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Lightsaber dueling has become an official sport in France

The force is getting stronger in France, where the French Fencing Federation has officially recognized lightsaber dueling as a competitive sport. According to The Associated Press, the federation has given the iconic "Star Wars" weapon the same status as the traditional blades — the foil, épée and saber — and competitors can now begin to train like Luke Skywalker. 

The LED-lit, rigid polycarbonate lightsaber replicas used in competition won't be able to cut an opponent in half, but they do look, feel and sound pretty similar to George Lucas' version. The federation is now providing lightsabers to fencing clubs and training lightsaber instructors in the ways of the Jedi.

Competitors battle during a national lightsaber tournament in Beaumont-sur-Oise, north of Paris. AP

Federation secretary general Serge Aubailly told the AP he hopes the popularity of Skywalker, Obi-Wan Kenobi and Darth Vader will draw more young people to fencing. "Cape and sword movies have always had a big impact on our federation and its growth," Aubailly said. "Lightsaber films have the same impact. Young people want to give it a try."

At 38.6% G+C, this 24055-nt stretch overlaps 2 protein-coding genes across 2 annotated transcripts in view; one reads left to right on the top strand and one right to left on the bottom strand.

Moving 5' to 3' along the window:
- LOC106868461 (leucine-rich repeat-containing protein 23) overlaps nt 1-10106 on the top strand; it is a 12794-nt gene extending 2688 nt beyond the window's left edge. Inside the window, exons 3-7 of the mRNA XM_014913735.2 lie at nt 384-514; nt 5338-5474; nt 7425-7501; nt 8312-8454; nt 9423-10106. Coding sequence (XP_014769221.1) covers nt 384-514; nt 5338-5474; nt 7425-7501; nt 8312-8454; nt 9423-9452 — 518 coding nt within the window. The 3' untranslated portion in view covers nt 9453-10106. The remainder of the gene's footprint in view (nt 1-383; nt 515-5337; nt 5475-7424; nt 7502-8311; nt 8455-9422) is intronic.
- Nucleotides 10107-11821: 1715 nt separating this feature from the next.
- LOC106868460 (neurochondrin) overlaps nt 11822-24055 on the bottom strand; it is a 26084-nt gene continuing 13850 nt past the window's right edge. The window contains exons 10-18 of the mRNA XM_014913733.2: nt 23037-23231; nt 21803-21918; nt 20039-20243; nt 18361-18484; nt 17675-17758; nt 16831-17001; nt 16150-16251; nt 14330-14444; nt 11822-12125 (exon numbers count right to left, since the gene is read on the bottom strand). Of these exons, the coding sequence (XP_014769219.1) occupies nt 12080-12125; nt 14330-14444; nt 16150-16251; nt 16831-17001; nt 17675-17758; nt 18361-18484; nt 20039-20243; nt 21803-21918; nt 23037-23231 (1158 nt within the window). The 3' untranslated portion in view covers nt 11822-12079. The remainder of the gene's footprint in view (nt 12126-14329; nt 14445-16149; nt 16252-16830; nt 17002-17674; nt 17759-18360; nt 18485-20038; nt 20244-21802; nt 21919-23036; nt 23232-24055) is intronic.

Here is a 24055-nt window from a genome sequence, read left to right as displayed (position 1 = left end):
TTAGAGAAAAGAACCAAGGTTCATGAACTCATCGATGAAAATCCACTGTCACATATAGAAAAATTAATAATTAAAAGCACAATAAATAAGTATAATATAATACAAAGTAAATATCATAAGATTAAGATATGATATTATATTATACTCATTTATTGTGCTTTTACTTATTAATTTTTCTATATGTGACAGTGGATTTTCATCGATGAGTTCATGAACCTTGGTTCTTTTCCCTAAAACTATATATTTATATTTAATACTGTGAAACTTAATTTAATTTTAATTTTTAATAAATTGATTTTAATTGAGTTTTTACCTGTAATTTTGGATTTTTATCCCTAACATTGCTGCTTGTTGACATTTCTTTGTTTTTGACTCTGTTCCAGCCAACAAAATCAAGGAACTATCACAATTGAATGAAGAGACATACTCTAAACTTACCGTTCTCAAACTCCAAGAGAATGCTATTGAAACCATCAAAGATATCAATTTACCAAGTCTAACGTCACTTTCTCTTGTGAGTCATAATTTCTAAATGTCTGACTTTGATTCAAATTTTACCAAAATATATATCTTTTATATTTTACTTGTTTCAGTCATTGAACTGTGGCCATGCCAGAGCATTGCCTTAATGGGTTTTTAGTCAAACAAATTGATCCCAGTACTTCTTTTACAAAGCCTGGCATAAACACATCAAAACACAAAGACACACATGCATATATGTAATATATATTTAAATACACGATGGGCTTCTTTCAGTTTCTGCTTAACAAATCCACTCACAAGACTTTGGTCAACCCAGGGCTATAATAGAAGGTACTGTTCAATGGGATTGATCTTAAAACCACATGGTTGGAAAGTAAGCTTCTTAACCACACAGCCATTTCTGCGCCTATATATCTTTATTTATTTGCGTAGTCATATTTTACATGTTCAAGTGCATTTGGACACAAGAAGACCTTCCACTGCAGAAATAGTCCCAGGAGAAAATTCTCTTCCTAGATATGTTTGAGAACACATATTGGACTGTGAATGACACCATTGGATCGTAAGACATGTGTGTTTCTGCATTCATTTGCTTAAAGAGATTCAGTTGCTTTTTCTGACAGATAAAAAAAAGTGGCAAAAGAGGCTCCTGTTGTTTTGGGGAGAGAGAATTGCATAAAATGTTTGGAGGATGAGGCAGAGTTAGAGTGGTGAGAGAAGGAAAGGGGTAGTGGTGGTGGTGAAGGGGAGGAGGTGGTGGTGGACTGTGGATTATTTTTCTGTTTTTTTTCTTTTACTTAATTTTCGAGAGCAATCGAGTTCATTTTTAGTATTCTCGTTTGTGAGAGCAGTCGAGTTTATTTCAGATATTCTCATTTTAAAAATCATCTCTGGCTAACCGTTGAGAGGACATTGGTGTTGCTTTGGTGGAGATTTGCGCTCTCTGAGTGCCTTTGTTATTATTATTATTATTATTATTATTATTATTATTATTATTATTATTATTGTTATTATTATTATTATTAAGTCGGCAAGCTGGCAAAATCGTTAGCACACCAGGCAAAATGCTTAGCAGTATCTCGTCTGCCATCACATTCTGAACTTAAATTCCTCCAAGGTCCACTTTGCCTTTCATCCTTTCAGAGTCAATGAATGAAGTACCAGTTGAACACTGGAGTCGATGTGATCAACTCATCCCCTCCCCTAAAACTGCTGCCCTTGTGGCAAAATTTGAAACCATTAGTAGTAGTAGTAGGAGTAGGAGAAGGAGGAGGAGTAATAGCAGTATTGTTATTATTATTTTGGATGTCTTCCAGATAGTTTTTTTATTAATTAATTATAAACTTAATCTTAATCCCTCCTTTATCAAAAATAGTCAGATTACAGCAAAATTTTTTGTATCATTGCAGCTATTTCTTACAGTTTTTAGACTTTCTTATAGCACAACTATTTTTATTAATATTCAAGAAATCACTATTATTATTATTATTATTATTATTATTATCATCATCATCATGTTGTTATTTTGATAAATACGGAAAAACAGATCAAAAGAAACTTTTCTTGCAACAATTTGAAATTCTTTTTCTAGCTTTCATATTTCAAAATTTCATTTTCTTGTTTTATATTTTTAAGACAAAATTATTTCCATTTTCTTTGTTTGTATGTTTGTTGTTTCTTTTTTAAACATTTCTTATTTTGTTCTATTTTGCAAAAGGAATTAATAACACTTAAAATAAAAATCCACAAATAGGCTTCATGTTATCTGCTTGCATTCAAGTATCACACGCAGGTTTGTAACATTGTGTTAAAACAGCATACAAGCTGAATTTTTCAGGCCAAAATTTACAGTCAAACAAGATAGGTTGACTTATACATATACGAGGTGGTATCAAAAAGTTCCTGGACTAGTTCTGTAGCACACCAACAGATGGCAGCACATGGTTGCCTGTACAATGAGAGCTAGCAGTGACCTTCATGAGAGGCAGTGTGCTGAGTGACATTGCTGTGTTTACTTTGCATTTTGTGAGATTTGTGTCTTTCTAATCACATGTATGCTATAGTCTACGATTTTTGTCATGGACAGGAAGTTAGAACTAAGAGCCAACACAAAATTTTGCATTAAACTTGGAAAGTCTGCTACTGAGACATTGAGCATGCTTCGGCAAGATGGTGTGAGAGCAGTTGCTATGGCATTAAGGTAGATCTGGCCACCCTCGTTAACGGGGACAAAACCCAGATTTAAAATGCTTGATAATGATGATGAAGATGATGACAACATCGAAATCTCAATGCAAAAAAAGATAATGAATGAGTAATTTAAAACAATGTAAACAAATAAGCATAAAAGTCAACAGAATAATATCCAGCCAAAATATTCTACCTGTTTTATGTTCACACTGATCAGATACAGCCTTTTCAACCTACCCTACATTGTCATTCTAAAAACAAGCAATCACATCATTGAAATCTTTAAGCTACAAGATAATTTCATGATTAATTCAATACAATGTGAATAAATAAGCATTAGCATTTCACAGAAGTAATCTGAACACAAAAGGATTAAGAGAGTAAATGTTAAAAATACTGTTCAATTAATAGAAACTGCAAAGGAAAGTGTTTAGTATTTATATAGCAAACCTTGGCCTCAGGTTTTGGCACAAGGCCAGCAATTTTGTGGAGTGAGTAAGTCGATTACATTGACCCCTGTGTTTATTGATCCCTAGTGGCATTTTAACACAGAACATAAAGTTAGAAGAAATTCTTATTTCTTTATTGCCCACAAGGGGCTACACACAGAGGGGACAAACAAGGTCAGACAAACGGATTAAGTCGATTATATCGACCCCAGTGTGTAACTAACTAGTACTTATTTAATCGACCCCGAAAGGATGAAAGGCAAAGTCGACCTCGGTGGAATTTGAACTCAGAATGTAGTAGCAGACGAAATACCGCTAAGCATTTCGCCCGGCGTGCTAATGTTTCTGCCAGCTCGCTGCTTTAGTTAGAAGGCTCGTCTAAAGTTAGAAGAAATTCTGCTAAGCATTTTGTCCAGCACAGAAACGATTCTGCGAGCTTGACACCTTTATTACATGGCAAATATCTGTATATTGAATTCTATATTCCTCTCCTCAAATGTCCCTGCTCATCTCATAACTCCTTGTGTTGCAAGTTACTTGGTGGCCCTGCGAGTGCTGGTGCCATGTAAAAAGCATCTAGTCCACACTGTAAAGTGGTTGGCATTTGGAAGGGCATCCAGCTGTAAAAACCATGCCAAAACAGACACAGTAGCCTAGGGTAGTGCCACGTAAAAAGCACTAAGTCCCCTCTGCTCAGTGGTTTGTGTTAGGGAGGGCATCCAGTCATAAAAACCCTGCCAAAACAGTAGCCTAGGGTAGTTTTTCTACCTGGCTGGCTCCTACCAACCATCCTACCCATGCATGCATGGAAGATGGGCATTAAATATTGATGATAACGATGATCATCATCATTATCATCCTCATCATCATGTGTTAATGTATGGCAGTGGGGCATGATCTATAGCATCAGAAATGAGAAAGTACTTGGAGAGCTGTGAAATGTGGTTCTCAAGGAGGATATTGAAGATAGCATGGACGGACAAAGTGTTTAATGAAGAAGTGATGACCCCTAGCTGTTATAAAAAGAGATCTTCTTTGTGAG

The new sport will be governed a new set of rules, some of which are more typical of fencing than others. Fighters still need to wear masks and armor for protection, but matches take place inside a circle taped on the floor rather than a rectangular strip. Five points are awarded for strikes to the head or body, three points for the arms or legs, and one point for the hands. The first to reach 15 points — or the highest score after three minutes — wins the match. "Sudden death" occurs if both fighters reach 10 points; in this case, the first to strike the head or body wins. To add to the entertainment value of the fight, strikes are only awarded if the fighter firsts swings their lightsaber behind them as they do in the films.

The Dark Side that the federation is fighting is the childhood obesity epidemic and the popularity of more sedentary video games. "With young people today, it's a real public health issue. They don't do any sport and only exercise with their thumbs," Aubailly told the AP. "It's becoming difficult to [persuade them to] do a sport that has no connection with getting out of the sofa and playing with one's thumbs. That is why we are trying to create a bond between our discipline and modern technologies, so participating in a sport feels natural."

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